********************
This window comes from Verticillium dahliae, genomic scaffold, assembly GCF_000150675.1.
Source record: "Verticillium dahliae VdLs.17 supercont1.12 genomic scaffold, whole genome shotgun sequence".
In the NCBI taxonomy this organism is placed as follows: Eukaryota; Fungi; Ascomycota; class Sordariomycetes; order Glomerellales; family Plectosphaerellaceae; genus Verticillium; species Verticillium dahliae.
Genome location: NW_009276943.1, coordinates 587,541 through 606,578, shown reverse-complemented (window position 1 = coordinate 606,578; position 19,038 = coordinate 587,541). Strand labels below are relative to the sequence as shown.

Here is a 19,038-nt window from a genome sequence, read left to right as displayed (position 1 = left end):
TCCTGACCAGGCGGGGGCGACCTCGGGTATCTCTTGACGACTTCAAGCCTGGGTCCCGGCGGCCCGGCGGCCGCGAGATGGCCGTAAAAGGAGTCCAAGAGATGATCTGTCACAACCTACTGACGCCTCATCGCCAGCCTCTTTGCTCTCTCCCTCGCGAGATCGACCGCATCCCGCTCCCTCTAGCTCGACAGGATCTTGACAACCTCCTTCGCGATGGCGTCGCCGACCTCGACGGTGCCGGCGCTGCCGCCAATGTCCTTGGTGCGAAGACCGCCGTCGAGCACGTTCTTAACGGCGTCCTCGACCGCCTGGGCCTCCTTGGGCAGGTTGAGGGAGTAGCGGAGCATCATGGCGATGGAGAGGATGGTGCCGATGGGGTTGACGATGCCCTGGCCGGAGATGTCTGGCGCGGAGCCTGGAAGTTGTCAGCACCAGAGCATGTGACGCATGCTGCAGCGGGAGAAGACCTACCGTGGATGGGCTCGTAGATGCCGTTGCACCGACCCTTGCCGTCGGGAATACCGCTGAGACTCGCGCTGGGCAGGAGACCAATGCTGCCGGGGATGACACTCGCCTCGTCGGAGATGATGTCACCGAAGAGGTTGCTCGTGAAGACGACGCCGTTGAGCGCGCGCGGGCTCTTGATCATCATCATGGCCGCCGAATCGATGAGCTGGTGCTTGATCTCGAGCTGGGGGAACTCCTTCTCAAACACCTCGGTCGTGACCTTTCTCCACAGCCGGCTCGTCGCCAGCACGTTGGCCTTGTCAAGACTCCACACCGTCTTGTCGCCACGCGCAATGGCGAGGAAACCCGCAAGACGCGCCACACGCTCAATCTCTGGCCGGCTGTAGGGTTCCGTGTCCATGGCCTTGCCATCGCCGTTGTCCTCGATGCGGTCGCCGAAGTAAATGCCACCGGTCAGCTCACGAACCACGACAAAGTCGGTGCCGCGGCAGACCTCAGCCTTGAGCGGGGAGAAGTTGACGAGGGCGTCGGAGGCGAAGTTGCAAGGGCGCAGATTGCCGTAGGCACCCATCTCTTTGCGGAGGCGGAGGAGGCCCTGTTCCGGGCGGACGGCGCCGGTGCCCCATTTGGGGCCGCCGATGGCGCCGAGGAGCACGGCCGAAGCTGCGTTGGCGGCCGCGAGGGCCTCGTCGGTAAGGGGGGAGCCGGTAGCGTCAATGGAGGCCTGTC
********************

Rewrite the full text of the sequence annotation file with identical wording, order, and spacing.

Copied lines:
This window comes from Verticillium dahliae, genomic scaffold, assembly GCF_000150675.1.
Source record: "Verticillium dahliae VdLs.17 supercont1.12 genomic scaffold, whole genome shotgun sequence".
In the NCBI taxonomy this organism is placed as follows: Eukaryota; Fungi; Ascomycota; class Sordariomycetes; order Glomerellales; family Plectosphaerellaceae; genus Verticillium; species Verticillium dahliae.
Genome location: NW_009276943.1, coordinates 587,541 through 606,578, shown reverse-complemented (window position 1 = coordinate 606,578; position 19,038 = coordinate 587,541). Strand labels below are relative to the sequence as shown.

Here is a 19,038-nt window from a genome sequence, read left to right as displayed (position 1 = left end):
TCCTGACCAGGCGGGGGCGACCTCGGGTATCTCTTGACGACTTCAAGCCTGGGTCCCGGCGGCCCGGCGGCCGCGAGATGGCCGTAAAAGGAGTCCAAGAGATGATCTGTCACAACCTACTGACGCCTCATCGCCAGCCTCTTTGCTCTCTCCCTCGCGAGATCGACCGCATCCCGCTCCCTCTAGCTCGACAGGATCTTGACAACCTCCTTCGCGATGGCGTCGCCGACCTCGACGGTGCCGGCGCTGCCGCCAATGTCCTTGGTGCGAAGACCGCCGTCGAGCACGTTCTTAACGGCGTCCTCGACCGCCTGGGCCTCCTTGGGCAGGTTGAGGGAGTAGCGGAGCATCATGGCGATGGAGAGGATGGTGCCGATGGGGTTGACGATGCCCTGGCCGGAGATGTCTGGCGCGGAGCCTGGAAGTTGTCAGCACCAGAGCATGTGACGCATGCTGCAGCGGGAGAAGACCTACCGTGGATGGGCTCGTAGATGCCGTTGCACCGACCCTTGCCGTCGGGAATACCGCTGAGACTCGCGCTGGGCAGGAGACCAATGCTGCCGGGGATGACACTCGCCTCGTCGGAGATGATGTCACCGAAGAGGTTGCTCGTGAAGACGACGCCGTTGAGCGCGCGCGGGCTCTTGATCATCATCATGGCCGCCGAATCGATGAGCTGGTGCTTGATCTCGAGCTGGGGGAACTCCTTCTCAAACACCTCGGTCGTGACCTTTCTCCACAGCCGGCTCGTCGCCAGCACGTTGGCCTTGTCAAGACTCCACACCGTCTTGTCGCCACGCGCAATGGCGAGGAAACCCGCAAGACGCGCCACACGCTCAATCTCTGGCCGGCTGTAGGGTTCCGTGTCCATGGCCTTGCCATCGCCGTTGTCCTCGATGCGGTCGCCGAAGTAAATGCCACCGGTCAGCTCACGAACCACGACAAAGTCGGTGCCGCGGCAGACCTCAGCCTTGAGCGGGGAGAAGTTGACGAGGGCGTCGGAGGCGAAGTTGCAAGGGCGCAGATTGCCGTAGGCACCCATCTCTTTGCGGAGGCGGAGGAGGCCCTGTTCCGGGCGGACGGCGCCGGTGCCCCATTTGGGGCCGCCGATGGCGCCGAGGAGCACGGCCGAAGCTGCGTTGGCGGCCGCGAGGGCCTCGTCGGTAAGGGGGGAGCCGGTAGCGTCAATGGAGGCCTGTC